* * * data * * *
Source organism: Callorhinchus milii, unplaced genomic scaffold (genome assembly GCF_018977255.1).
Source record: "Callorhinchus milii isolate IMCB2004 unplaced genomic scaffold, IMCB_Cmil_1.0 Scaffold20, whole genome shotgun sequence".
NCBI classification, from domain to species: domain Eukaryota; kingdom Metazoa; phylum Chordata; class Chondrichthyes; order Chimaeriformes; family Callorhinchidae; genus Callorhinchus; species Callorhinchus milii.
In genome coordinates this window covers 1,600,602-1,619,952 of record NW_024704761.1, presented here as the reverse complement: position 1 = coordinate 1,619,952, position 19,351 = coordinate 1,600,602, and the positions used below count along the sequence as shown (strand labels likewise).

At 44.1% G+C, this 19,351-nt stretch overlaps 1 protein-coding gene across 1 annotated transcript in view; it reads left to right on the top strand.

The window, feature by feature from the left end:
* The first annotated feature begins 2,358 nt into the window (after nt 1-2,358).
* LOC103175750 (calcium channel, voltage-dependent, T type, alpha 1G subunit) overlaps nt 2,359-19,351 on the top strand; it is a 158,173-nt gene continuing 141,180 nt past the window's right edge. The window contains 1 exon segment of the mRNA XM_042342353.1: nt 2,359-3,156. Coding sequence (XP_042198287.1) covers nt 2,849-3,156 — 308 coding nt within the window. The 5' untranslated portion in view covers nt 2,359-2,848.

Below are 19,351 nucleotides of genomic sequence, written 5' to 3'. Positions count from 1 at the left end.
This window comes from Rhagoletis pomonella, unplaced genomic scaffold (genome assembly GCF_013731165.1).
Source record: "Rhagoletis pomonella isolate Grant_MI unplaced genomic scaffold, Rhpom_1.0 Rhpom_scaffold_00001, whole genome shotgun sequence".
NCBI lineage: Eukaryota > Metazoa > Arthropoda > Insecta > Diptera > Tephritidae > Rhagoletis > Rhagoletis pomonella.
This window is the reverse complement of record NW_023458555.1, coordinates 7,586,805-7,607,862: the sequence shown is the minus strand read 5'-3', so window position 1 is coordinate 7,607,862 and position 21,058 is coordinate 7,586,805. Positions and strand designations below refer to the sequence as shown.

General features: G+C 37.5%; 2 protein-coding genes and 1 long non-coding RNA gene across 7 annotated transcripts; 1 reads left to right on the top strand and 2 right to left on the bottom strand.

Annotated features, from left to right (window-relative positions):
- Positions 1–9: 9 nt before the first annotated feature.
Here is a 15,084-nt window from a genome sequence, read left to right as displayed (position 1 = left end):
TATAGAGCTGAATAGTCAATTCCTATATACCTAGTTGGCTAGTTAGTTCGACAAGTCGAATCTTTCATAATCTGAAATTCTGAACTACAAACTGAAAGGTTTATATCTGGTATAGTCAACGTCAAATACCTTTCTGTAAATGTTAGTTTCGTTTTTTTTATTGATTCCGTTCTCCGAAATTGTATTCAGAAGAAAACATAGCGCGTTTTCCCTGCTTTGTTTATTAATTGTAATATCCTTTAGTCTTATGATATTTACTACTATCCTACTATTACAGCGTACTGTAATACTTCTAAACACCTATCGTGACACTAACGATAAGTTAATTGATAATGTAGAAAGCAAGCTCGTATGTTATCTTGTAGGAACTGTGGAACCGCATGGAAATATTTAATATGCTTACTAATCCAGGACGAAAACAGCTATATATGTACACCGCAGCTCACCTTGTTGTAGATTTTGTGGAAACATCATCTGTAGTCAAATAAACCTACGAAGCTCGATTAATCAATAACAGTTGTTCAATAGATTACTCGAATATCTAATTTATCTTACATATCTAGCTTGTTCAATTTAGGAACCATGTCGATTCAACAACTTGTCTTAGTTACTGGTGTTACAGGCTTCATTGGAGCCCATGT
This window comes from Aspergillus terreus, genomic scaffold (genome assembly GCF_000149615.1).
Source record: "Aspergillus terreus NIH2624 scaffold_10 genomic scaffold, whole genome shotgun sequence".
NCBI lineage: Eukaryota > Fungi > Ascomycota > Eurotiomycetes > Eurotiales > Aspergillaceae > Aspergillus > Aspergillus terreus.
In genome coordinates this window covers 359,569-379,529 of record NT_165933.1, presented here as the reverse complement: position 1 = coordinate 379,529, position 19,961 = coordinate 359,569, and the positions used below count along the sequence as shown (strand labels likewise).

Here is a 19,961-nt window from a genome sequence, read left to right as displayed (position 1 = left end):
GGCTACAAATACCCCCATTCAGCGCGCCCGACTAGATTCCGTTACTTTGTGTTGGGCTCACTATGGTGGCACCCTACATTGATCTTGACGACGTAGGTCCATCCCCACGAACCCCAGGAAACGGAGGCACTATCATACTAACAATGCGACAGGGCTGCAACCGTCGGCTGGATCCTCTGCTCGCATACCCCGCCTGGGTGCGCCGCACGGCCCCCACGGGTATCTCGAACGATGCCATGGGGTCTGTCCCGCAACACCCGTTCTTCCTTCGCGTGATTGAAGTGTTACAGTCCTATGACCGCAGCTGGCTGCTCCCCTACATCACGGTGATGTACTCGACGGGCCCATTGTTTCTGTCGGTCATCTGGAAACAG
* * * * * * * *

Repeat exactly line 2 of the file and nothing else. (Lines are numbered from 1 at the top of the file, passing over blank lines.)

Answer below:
Source record: "Callorhinchus milii isolate IMCB2004 unplaced genomic scaffold, IMCB_Cmil_1.0 Scaffold20, whole genome shotgun sequence".